A propos Hardy Plants - South Africa style

Ellen Hornig hornig@usadatanet.net
Wed, 14 Jul 2004 08:02:04 PDT
It all boils down to what your whole climate is (and your soil and
topography), not what zone you're in.  As I've reported many times, here in
upstate New York's zone 5 (minimum temp -20F), I grow (from memory, probably
not 100%):

Kniphofias: northiae, caulescens, hirsuta, ritualis, stricta, linearifolia,
ichopensis, triangularis ssp. triangularis, breviflora, brachystchya,
baurii, multiflora, typhoides, and a few hybrids

Dierama: pauciflorum (blooms well), trichorhizum (blooms well), igneum
(blooms well), dracomontanum (blooms sporadically) (and I don't find these
hard to separate and pot up in spring, just when they're resuming active

Moraea huttonii (blooms)

Eucomis: montana, autumnalis (several selections, and they're clumping
up/multiplying nicely), bicolor, bicolor 'Alba'

Galtonia: viridiflora, regalis

Gladiolus: oppositiflorus ssp. salmoneus, saundersii,  "x gandavensis"
(primulinus hybs, whatever - all dalenii hybrids, anyway)

Tritonia disticha v. rubrolucens (Very hardy, very free-blooming, spreads
vigorously, planted shallow and exposed)

Not bulbous: Wahlenbergia rivularis, Berkheya purpurea, B. multijuga,
Senecio macrospermus

And there are doubntless other South Africans I've forgotten, because they
all grow so well, without protection, that I don't pay them any particular

So - it just goes to illustrate that "zone 5" is not a terribly helpful
concept.  Who's to say whose zone 5 is the legitimate one?  What I can point
out is that, in addition to our world-renowned snow cover, we typically have
long wet freeze/thaw cycles in spring, good to adequate ground moisture in
summer, and I live on a hill, so that although many of these plants are in
liquid mud in spring, the liquid is tending downhill (i.e. it isn't
stagnant). The soil here, by the way, is a neutral to mildly acidic clayey

So sure, siting matters.  But it matters just as much to a lot of zone 3-4
plants.  To say you can't grow them in a Kansas or Indiana zone 5 is only to
say just that, not to say that, with the proper conditions, they aren't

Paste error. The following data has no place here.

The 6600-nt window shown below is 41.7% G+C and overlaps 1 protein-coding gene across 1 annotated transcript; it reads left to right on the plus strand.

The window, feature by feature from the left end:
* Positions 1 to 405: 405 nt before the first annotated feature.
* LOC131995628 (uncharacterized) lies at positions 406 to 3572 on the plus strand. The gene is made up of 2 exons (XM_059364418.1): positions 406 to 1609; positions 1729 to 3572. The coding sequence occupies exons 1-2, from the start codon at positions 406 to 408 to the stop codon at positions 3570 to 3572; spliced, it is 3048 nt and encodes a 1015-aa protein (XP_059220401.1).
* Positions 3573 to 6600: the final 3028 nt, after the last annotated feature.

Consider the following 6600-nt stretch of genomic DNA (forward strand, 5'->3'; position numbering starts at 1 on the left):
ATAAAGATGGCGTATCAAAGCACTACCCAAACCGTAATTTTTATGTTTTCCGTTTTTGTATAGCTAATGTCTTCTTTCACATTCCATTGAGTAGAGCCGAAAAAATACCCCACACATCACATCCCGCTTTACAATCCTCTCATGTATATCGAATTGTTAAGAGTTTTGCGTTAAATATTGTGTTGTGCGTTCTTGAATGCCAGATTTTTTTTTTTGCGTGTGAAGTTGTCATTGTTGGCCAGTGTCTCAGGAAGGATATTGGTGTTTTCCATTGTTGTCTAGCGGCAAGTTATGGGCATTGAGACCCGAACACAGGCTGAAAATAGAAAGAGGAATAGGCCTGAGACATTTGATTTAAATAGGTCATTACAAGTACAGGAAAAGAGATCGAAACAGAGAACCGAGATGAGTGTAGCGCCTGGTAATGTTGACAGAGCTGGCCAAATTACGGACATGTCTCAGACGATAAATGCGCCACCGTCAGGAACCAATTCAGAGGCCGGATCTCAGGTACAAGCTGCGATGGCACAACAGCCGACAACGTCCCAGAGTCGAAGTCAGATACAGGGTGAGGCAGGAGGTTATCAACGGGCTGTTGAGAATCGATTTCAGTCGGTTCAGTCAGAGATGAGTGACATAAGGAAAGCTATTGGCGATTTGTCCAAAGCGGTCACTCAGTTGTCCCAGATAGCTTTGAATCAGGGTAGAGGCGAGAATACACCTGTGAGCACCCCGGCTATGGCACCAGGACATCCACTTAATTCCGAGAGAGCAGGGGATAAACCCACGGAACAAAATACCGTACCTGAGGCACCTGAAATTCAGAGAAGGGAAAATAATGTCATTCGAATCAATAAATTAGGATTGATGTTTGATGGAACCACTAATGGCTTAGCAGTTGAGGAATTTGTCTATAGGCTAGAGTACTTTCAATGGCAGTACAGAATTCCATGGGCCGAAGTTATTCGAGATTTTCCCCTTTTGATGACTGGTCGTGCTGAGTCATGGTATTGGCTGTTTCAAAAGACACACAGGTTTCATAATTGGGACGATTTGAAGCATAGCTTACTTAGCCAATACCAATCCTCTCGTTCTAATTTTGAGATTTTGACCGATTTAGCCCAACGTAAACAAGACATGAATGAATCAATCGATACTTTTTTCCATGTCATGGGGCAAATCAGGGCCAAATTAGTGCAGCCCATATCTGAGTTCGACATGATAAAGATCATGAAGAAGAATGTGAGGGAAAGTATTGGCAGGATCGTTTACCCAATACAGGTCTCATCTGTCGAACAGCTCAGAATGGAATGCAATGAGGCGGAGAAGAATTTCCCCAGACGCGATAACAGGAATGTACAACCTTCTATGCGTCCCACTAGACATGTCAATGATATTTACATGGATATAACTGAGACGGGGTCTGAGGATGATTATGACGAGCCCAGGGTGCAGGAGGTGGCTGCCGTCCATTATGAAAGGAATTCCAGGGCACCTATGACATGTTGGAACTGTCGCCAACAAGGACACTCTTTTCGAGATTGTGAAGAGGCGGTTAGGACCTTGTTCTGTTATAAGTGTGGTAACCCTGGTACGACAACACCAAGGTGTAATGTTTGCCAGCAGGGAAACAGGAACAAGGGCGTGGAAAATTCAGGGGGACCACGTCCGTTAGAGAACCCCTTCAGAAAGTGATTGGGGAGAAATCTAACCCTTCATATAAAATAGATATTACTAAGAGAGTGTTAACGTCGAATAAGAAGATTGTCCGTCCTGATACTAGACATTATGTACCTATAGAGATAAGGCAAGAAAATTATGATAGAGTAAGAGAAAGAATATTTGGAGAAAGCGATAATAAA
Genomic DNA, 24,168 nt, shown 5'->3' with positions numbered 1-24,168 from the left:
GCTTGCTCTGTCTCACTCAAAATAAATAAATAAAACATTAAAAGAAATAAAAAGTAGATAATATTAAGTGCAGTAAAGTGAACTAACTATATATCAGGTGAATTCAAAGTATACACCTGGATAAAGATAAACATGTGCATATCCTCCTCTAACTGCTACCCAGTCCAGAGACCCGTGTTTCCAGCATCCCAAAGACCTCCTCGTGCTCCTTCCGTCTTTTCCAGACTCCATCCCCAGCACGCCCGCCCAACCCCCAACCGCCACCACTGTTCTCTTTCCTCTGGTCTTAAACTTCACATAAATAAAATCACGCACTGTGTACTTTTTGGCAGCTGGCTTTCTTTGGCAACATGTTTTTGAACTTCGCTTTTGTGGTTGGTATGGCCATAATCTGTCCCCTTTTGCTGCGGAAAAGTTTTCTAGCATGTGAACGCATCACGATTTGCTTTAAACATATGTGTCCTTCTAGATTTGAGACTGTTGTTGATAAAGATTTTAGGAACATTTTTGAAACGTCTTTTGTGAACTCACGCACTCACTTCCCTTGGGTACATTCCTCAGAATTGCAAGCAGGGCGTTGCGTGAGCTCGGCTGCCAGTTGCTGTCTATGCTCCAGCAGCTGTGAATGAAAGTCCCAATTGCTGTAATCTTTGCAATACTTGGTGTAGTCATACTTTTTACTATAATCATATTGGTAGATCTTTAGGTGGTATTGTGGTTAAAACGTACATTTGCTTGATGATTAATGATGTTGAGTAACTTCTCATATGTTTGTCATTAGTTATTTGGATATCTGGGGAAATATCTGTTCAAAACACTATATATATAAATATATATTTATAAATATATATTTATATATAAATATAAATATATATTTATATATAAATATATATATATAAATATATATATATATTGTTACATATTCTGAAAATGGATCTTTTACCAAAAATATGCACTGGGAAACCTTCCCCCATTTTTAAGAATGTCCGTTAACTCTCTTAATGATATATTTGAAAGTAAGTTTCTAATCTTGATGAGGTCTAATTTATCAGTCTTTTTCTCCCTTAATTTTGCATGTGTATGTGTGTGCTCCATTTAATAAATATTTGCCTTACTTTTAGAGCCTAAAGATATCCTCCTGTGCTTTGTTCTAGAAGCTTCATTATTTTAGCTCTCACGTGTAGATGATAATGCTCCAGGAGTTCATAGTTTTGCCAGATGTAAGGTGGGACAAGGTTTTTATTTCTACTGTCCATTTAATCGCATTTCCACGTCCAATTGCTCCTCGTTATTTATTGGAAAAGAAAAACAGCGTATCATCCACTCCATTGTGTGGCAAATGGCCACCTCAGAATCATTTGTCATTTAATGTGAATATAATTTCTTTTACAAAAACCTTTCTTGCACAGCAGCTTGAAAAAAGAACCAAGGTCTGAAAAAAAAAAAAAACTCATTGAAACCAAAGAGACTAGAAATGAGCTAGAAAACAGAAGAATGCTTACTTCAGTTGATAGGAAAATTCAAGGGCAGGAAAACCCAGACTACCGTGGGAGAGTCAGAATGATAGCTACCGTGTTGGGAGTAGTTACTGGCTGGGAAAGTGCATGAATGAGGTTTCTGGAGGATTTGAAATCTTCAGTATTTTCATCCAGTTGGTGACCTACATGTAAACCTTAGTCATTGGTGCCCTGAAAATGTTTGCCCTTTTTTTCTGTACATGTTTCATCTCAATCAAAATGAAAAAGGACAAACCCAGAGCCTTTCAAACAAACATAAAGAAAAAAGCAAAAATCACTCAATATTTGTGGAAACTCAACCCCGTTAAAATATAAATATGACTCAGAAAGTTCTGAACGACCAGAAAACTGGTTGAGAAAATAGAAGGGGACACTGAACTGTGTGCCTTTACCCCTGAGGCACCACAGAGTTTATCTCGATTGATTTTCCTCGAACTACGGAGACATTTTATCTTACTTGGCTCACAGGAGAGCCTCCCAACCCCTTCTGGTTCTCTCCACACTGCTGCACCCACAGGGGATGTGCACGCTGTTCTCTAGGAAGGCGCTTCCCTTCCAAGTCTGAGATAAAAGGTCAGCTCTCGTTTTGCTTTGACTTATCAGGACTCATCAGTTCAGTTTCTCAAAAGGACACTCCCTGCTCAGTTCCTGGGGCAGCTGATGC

Seneca Hill Perennials
Oswego NY USA
Zone 5

Message -----
From: "James Waddick" <jwaddick@kc.rr.com>
To: "Pacific Bulb Society" <pbs@lists.ibiblio.org>
Sent: Wednesday, July 14, 2004 9:33 AM
Subject: [pbs] A propos Hardy Plants - South Africa style

> Dear Jim et al;
> I have had so little 'luck' with hardy South African plants I
> was getting an inferiority complex. Plants grown from seed exchanges,
> plants given to me from growers in various sites and almost every
> other source all lingered and failed with VERY few exceptions,
> So I am glad to see this expose'. I have tried a variety of
> genera and wish I cold find a reliable Dierama having seen them at
> Strybing and found them incredible.
> So from your list: G. gandavensis /dalenii does fine. Haven't
> tried others.
> Crocosmia and related -more duds although I had a Chasmanthe
> last one or 2 winters in a really hot dry spot.
> Of course Crinum bulbispermum and I recently reported on a
> fluke Eucomis bicolor (but too short to say for sure).
> Most seem a total bust. Am I missing something?
> Best Jim W.
> --
> Dr. James W. Waddick
> 8871 NW Brostrom Rd.
> Kansas City Missouri 64152-2711
> Ph.    816-746-1949
> E-fax  419-781-8594
> Zone 5 Record low -23F
> Summer 100F +
> _______________________________________________
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